Two examples should suffice to make the point. The Holocaust is not a Jewish narrative but a European atrocity. It happened. It cannot be interpreted out of the historical muniments. Or take the historical fact of Colonialism, which has generated an entire academic counter-discipline. It was not only a ruthless imperial venture, as the post-Colonial storyboard has it, but in many different places a civilizing duty whose political, juridical and social structures are still palpably in force, as in India and many of the Caribbean islands, not to mention other countries associated with the Commonwealth, and the United States as well. These structures are manifestly there. They cannot be interpreted out of existence.
The issue for the responsible historian, teacher or intellectual is not merely to examine the narratives that are assembled, embroidered and recounted in order to craft an alternative reading of historical circumstance, but to discriminate, so far as this is possible, between those narratives which are provable fabrications or rife with lacunae and those which, after a thorough marshalling of empirical evidence, may be assumed to reflect, however ambiguously, the actual course of events.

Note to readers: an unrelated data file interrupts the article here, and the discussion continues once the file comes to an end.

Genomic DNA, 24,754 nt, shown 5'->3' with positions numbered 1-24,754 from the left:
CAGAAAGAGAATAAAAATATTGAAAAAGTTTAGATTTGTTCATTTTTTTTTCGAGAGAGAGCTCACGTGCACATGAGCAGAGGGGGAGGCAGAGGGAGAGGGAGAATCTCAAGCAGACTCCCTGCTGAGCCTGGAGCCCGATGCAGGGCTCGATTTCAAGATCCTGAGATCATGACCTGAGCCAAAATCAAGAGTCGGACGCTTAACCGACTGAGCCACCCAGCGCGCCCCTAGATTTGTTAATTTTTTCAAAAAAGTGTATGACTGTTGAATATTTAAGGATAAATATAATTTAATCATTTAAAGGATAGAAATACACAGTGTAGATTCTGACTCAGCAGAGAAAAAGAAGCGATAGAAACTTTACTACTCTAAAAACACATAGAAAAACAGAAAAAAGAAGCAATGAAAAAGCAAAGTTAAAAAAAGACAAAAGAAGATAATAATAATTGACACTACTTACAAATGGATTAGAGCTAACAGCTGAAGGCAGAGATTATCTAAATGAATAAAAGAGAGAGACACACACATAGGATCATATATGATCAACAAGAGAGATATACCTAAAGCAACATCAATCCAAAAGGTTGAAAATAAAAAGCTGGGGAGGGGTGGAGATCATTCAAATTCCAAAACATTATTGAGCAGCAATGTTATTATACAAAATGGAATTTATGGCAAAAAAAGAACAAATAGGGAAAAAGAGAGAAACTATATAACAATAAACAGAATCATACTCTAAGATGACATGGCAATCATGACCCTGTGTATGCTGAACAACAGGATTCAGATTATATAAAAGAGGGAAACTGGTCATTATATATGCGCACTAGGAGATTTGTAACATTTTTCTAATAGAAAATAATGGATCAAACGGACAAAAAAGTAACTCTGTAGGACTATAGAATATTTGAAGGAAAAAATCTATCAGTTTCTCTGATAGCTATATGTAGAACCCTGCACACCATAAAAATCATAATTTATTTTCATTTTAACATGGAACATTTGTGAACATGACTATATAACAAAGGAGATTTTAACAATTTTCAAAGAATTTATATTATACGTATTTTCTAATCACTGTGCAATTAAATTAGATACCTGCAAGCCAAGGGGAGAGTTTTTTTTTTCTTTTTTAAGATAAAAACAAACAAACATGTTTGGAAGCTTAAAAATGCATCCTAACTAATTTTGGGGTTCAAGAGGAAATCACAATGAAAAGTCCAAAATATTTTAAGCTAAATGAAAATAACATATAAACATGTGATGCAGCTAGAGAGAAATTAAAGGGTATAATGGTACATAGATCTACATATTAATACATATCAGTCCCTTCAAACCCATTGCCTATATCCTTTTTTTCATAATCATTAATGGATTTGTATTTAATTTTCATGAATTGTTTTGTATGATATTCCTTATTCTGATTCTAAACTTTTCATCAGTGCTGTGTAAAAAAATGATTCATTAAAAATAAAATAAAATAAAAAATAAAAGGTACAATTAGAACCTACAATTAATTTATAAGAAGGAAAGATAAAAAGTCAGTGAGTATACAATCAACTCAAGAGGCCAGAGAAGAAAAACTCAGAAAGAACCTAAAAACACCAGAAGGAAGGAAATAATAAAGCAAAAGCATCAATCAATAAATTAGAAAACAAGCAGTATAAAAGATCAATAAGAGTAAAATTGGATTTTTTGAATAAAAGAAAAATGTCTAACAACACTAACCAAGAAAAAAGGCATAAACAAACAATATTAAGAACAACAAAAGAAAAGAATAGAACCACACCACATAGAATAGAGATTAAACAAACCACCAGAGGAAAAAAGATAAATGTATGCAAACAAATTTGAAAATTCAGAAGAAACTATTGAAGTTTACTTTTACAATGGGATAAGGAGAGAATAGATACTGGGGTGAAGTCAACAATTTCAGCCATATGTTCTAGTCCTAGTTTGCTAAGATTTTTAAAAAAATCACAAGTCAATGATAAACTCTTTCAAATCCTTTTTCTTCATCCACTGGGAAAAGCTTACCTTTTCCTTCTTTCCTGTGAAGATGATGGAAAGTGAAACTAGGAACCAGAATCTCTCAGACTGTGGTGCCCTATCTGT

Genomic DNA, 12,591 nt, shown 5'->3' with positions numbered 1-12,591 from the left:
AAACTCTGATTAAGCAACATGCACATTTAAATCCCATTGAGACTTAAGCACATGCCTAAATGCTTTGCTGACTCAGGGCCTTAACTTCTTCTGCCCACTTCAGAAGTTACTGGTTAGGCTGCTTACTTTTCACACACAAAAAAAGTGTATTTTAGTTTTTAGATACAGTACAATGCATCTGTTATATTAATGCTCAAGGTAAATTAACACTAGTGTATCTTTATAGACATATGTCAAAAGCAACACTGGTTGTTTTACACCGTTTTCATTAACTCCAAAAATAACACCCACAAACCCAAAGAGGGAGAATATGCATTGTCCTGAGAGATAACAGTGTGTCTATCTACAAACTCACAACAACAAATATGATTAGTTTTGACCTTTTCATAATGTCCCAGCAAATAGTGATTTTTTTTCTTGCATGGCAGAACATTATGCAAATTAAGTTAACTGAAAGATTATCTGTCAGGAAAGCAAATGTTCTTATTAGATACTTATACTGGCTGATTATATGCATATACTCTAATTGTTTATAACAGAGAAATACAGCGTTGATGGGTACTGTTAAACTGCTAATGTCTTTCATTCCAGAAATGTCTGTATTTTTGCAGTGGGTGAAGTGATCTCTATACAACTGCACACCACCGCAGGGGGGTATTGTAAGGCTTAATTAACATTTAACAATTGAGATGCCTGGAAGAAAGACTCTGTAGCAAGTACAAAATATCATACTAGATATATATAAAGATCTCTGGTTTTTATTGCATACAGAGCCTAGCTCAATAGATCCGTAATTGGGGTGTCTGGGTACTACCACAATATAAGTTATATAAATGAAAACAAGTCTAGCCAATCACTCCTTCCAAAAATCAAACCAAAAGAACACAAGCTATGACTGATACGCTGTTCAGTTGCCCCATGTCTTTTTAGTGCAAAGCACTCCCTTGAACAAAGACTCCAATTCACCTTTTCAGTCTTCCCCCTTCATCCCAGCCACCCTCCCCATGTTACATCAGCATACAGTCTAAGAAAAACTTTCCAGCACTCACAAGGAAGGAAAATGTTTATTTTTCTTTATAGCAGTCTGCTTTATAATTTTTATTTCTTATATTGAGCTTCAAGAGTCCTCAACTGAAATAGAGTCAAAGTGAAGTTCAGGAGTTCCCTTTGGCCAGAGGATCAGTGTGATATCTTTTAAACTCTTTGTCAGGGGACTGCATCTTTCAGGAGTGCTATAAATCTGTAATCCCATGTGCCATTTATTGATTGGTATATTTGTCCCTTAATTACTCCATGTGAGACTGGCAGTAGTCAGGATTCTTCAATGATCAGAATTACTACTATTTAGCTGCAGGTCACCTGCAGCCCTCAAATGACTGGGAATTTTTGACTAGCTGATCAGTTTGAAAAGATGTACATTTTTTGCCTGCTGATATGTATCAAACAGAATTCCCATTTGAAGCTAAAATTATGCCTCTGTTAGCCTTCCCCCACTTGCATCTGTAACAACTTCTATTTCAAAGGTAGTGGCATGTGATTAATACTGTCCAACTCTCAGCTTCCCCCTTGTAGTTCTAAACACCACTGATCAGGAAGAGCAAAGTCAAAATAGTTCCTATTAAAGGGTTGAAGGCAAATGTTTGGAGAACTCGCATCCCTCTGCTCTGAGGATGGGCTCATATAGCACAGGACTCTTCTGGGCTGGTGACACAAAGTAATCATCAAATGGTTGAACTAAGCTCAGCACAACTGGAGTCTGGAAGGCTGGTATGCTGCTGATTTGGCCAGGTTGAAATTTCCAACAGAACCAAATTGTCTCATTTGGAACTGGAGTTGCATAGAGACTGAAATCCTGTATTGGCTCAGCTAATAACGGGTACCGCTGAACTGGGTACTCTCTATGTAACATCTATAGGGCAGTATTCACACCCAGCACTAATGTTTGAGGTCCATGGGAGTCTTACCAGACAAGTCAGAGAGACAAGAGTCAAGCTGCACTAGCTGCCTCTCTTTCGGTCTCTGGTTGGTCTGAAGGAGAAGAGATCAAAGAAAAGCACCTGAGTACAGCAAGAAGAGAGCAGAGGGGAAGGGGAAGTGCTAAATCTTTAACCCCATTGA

The problem is that postmodernism is not keen on facts and evidence but focuses instead on plot and allegory, which the evidence is then made to fit. The much-ballyhooed postmodern movement, epitomized by the druidic incantations of the university crowd, is only a sign of a culture languishing in the void, suffering from a wholesale collapse of sustaining values, cheapening the concept of truth and surrendering, whether it knows it or not, to inchoate despair. For the Joker despairs as he wreaks havoc about him.